Most scientists toil away in relative obscurity, conducting research and producing papers that may be read by a handful of people. But the work this UW-Madison scientist has done and is doing could change the world.
In 1998, Thomson's lab reported that it had successfully isolated human embryonic stem cells providing revolutionary new avenues for basic research, drug development, disease treatment and even tissue regeneration.
At times, Thomson has been put in the unwelcome role of defending his work against ideologues who equate using cells from embryos that would otherwise be destroyed with, as one especially kooky state lawmaker put it, "creating babies to experiment on."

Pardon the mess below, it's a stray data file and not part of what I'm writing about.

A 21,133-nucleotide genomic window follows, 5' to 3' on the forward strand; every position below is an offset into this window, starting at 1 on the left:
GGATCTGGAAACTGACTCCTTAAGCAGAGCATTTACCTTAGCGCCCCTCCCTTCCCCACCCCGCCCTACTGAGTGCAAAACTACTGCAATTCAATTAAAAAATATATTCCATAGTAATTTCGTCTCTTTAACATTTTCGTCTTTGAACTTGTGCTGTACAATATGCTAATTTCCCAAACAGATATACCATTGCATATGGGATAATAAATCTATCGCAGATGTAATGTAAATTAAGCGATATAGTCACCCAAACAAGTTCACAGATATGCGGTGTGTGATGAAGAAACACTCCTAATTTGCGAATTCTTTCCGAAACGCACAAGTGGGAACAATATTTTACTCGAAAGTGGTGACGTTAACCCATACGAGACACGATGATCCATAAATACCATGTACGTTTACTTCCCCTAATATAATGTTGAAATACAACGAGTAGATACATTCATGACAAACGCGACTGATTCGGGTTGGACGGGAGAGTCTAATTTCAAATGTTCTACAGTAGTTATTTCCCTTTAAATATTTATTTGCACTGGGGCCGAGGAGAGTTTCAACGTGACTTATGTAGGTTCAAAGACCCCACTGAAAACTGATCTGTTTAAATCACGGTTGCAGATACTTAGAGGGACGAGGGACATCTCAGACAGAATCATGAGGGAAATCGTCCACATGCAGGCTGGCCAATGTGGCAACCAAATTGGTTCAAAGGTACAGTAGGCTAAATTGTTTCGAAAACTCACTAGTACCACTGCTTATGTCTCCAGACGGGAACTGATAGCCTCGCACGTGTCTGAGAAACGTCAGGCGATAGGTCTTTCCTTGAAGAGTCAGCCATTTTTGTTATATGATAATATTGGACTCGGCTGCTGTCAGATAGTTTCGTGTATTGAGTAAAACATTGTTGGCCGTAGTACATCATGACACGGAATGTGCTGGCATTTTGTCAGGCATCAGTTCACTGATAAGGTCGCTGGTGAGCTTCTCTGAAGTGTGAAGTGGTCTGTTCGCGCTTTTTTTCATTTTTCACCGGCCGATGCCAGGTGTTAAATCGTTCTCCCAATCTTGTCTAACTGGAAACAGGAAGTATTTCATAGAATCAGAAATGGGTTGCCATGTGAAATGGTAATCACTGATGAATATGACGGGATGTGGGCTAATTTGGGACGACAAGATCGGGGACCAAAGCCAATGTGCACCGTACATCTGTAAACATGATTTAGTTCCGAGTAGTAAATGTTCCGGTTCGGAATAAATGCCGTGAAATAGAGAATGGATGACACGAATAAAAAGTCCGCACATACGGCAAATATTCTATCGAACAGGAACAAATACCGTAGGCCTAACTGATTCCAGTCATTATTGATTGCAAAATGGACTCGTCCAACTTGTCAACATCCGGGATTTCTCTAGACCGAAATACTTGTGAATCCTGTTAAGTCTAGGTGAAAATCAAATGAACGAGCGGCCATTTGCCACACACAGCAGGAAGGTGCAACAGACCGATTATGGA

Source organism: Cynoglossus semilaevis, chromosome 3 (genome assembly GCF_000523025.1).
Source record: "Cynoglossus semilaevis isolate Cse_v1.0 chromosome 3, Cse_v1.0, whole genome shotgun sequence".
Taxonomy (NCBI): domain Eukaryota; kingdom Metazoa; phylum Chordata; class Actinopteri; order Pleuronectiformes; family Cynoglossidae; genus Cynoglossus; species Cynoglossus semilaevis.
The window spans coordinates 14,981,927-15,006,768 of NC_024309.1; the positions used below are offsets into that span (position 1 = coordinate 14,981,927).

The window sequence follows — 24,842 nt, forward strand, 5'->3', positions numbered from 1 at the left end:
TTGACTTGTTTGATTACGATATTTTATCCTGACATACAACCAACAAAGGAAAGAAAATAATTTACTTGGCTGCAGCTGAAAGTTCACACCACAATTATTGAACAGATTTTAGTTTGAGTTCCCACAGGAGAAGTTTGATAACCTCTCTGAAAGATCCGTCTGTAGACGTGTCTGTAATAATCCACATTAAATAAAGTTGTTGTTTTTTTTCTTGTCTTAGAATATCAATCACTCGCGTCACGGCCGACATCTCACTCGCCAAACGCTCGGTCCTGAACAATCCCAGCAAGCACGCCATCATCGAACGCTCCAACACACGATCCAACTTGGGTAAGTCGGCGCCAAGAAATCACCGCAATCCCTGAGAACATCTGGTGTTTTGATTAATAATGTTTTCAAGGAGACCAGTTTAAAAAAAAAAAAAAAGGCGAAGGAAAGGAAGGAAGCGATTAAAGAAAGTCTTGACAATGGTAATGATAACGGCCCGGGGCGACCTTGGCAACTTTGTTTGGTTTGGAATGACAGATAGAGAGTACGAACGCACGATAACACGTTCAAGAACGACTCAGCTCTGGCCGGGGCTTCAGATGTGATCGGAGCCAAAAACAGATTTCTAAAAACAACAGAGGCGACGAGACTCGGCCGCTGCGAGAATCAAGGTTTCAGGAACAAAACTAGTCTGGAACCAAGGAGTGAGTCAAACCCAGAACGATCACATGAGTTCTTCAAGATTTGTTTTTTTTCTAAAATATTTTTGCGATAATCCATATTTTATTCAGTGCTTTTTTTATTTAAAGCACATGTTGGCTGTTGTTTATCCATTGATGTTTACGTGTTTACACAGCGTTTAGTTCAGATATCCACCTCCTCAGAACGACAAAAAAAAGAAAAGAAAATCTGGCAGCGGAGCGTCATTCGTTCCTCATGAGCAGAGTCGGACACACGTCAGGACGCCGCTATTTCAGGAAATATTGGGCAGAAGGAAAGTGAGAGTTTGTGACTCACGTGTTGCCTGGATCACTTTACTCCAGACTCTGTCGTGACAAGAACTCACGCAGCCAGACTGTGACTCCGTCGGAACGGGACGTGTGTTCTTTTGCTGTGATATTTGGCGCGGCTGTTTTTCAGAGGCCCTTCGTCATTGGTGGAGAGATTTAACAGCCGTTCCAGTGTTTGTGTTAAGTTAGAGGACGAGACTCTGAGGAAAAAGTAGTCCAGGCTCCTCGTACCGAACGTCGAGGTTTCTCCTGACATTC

They gave Galileo and Darwin a hard time too.